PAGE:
Escaping death – be it in a literal or figurative way – has been a cornerstone of stories for centuries. Arguably, the most iconic cinematic iteration of this idea is present in Ingmar Bergman’s The Seventh Seal, in which a knight (Max von Sydow) challenges Death (Bengt Ekerot) to a game of chess, thus delaying his demise in an effort to find some meaning in life. The film is so highly regarded that it’s not surprising that The Seventh Seal is the first 4K Ultra HD Blu-ray release from the BFI (British Film Institute).
Having never seen The Seventh Seal before, I was – perhaps wrongly – surprised by just how good it was. Beautifully photographed, with some nuanced performances and a terrifically paced story, it’s easy to see why Bergman’s motion picture has become so highly regarded. Bengt Ekerot is a perfect Death: enigmatic, but also cunning, and with a unique level of pathos to his performance. Sydow broods his way through the story brilliantly, while the ensemble cast all add distinct and memorable performances throughout. The location work is excellent, allowing the camera to move around the space and capture some truly wonderful shots, whether it be the beach at the start or the villages the characters encounter; the whole world created in The Seventh Seal feels lived in. Suffice it to say, the film is an undisputed masterpiece of cinema, and I highly recommend it to anyone curious.
The Seventh Seal was restored by the Swedish Film Institute, with the original 35mm negative scanned at 4K resolution, and is presented in its original 1.37:1 aspect ratio. The 4K picture looks excellent, retaining the filmic look whilst bringing out some excellent details. Close-up shots benefit particularly well, while the moody, shadowy lighting is given an extra boost with the new HDR grade (the presentation is in Dolby Vision and is HDR10 compatible). Only the original mono sound mix is present on the disc, but it does sound very good; I think a surround-sound mix may have lost some of the “feel” to the film. One small nit-pick I did have was that the subtitles often came up with exchanges between two characters, rather than one line for one character and then the next character’s line, which did sometimes lose the pace of the dialogue as spoken. It’s a very minor issue though. The 4K remaster is also present on the accompanying 1080p Blu-ray disc.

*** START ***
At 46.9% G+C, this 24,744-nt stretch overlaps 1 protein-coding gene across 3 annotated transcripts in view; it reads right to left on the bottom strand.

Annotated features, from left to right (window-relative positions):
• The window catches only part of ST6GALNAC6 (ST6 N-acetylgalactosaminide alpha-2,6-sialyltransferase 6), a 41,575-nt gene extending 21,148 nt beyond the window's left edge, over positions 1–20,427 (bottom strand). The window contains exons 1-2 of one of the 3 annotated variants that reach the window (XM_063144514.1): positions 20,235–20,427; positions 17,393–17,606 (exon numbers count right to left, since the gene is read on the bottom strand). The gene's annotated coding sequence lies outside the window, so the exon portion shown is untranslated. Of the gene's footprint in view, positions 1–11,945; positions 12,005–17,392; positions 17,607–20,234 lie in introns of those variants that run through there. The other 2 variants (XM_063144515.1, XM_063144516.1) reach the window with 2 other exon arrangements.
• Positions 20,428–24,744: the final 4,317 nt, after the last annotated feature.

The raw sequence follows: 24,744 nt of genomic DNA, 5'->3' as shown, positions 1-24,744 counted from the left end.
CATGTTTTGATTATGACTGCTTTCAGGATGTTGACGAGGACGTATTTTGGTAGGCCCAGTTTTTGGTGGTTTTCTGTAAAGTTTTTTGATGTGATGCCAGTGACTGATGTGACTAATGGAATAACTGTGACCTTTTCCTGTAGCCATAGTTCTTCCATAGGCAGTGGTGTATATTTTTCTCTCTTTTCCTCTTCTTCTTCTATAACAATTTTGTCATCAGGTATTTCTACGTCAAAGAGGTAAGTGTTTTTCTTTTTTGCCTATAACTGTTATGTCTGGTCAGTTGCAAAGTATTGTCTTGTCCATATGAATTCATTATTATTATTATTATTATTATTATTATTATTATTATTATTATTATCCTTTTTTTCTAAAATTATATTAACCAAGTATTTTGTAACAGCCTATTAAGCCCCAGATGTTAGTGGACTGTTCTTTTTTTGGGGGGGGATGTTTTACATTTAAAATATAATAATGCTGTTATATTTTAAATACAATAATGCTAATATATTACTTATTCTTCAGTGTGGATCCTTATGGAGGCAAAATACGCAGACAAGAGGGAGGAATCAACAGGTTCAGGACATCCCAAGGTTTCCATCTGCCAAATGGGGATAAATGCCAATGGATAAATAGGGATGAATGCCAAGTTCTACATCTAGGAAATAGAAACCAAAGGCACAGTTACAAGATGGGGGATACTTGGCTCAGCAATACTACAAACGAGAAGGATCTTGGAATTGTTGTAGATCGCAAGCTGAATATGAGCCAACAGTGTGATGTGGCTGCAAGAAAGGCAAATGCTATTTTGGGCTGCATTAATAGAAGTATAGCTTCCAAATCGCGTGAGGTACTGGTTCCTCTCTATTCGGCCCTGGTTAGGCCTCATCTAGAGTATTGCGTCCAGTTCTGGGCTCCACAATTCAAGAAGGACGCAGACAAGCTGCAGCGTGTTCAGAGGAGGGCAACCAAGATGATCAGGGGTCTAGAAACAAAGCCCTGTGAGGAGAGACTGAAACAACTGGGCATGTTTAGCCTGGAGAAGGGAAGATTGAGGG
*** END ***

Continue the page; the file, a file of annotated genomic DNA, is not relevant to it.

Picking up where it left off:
This new BFI release also includes a new audio commentary by film critic Kat Ellinger, an original trailer for the film and silent behind the scenes footage from the film, with commentary by film scholar Ian Christie. Supposedly the latter feature is only featured on the Blu-ray disc but was present on my 4K disc. Exclusive to the Blu-ray disc though is Karin’s Face, a short film by Ingmar Bergman with pictures taken from his personal photo album, featuring his mother, Karin. Inside the box is also a small booklet, including an essay on The Seventh Seal. Comparing this release to the one produced by the Criterion Collection, it’s surprising that virtually none of the extras are shared by both releases, meaning that completists may be compelled to purchase both.
Overall, this 4K release of The Seventh Seal is an excellent set from the BFI. It’s a shame that this can’t be called a “definitive” release, but the new remaster is excellent, and the extras – whilst few in number – do add extra value to the set. The film itself though is a classic, and well worth watching for cinephiles everywhere.